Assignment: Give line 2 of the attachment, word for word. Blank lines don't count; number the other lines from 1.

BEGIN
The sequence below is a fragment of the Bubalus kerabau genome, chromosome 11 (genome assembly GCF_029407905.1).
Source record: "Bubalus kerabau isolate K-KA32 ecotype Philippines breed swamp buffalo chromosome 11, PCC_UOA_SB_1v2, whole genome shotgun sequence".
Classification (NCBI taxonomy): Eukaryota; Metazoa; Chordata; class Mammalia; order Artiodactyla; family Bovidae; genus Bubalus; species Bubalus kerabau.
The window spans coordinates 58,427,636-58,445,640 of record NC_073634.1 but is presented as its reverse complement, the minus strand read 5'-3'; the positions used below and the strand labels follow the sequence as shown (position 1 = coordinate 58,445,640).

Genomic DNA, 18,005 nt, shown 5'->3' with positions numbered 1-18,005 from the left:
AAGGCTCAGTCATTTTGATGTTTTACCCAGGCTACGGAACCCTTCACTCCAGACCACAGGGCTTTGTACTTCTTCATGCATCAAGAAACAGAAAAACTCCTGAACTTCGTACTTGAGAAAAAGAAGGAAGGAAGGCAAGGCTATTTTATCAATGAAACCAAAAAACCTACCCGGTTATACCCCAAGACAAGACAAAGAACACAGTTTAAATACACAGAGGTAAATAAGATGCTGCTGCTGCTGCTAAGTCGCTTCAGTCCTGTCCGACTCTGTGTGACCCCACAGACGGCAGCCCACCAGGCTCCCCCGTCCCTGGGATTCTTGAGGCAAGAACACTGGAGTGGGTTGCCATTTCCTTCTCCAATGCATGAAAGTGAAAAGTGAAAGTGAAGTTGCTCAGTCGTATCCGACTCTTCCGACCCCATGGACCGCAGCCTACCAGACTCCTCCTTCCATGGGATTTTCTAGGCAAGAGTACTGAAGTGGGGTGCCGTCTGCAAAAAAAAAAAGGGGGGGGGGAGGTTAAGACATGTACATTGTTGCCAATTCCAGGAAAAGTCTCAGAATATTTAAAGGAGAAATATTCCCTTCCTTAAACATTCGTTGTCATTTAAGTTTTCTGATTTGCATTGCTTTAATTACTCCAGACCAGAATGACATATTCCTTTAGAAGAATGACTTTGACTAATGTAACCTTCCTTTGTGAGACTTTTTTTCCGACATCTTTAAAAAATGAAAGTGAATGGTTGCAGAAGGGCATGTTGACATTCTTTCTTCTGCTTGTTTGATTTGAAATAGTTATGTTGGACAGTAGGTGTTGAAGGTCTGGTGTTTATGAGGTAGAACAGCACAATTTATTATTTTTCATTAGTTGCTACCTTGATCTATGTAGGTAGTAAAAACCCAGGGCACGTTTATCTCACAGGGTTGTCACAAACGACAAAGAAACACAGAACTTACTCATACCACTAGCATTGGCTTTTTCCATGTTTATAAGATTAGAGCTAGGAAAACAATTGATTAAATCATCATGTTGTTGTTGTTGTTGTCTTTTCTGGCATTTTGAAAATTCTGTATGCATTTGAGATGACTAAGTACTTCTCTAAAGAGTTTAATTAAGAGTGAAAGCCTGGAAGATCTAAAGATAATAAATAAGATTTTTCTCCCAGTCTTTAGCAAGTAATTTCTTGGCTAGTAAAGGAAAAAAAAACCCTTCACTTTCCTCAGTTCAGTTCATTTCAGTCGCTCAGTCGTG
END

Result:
Source record: "Bubalus kerabau isolate K-KA32 ecotype Philippines breed swamp buffalo chromosome 11, PCC_UOA_SB_1v2, whole genome shotgun sequence".